Recently, I had a car accident (a rather scary close call) that has put me much more into a metaphysical state of mind versus practicalities.
Gardening generally is very practical and I love it for that. The garden is somewhat like a cat in that it doesn’t scream for attention except for when it really needs it. It doesn’t hurt and it does help to pet it on a daily basis though. I am much more of a cat person. If my garden were more like a dog, needing to be walked (weeded) with a 100% certainty several times a day, the joy of it would fly away.
I LIKE to weed because I choose to do it (as in, it’s a part of the gardening flow) and I approach it with a sense of wonder and investigation.
I knew I liked it too much when I found myself asking for a book of weeds and how to identify them (the store keeper was surprised for the question and then more so when she realized no such book existed in her store). I have not googled much for it so there may very well be many well established books on the identification of weeds in the Northeastern states of the US.
All I do know is that I can identify a weed as it sprouts but I have no names for them.. there are no names except for the expletives that escape on occasion. The ones that came late in the season (wind borne?) that I hate with a serious passion? The painful tricky prickly evil stinging weed that affected every bed. One mission of mine this year is to track those down the moment they rear their evil little seedling heads. They are much harder to see though because they take refuge under more mature plants (they like shade). My secret weapon, for many different reasons, will be red and black polymer mulching and row covers.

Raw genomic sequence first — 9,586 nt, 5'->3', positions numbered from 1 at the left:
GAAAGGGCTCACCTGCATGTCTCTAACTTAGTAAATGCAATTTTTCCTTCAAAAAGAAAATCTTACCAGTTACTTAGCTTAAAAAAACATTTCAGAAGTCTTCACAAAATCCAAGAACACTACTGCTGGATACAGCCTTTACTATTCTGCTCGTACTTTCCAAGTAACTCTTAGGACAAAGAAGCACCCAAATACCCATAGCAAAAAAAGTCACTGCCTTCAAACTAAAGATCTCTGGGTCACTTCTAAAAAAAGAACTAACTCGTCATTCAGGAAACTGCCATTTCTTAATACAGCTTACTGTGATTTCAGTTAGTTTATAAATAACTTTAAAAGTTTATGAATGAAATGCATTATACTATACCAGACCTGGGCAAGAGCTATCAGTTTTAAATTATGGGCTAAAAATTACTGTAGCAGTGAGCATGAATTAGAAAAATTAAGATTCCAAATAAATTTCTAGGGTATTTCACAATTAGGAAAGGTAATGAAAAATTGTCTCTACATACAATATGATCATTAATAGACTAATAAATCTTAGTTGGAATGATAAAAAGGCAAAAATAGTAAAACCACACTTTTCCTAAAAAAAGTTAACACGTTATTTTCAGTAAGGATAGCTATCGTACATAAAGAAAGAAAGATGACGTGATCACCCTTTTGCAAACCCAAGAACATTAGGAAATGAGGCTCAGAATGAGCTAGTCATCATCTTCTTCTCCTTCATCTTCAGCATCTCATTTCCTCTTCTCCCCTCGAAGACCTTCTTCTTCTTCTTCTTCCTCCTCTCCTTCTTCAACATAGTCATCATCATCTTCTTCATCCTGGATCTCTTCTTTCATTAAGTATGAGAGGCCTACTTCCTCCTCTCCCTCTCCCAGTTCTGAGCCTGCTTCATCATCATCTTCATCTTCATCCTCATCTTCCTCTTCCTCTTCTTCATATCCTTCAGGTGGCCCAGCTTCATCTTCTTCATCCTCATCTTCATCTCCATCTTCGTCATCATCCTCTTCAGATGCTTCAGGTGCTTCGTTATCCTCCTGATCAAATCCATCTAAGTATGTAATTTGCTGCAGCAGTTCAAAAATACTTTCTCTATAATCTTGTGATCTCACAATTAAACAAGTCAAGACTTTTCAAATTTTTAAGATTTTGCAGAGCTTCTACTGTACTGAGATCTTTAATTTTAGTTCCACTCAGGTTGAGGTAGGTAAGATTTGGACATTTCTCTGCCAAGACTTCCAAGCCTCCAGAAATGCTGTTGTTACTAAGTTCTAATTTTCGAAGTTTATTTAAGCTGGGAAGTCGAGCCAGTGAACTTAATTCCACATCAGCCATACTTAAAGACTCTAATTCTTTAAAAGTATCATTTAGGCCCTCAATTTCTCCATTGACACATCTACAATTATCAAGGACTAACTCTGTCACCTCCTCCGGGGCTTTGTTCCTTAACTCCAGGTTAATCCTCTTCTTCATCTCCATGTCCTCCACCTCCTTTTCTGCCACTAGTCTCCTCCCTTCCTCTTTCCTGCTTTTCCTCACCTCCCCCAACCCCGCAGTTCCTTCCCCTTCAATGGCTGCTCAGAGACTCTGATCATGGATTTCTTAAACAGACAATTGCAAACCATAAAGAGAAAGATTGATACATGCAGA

Because we humans tend to build templates from past experience to frame our expectations, I find that I experience my garden within the whole motherhood-spectrum.
Early spring is a time for “trying to conceive”. If you have ever had problems conceiving you would know what it feels like – anticipation, excitement, concern, disappointment, sadness, and then cycling through that again and again.
Thankfully, with gardening, the conception can be controlled a bit more, the early development can be troubleshot much better, and the numbers of offspring are much higher so success can mitigate some of the losses.
I am sure you can extend that metaphor yourself.
As an experienced mom, I know that right now, before we get our seedlings growing indoors, I am going through the thought-conception process where I am recognizing and acknowledging the transformative process of gardening (motherhood).
It fits in or is augmented right now by the metaphysical sort of mood brought on by the near death experience. Some might prefer to not linger on such thoughts but it is my way, always have been. It will build important feelings and investment in my garden later, as I watch growth and participate in the transformation.
As a mother, it will always be a bittersweet experience and not a rote exercise. I am glad for that.
Like my garden, things have been sort of dormant around here and I apologize for that. I am hoping to even things out more in years to come so that there is content all year long. Like gardening, this blog is a long term project because things, people, thoughts, take time to grow.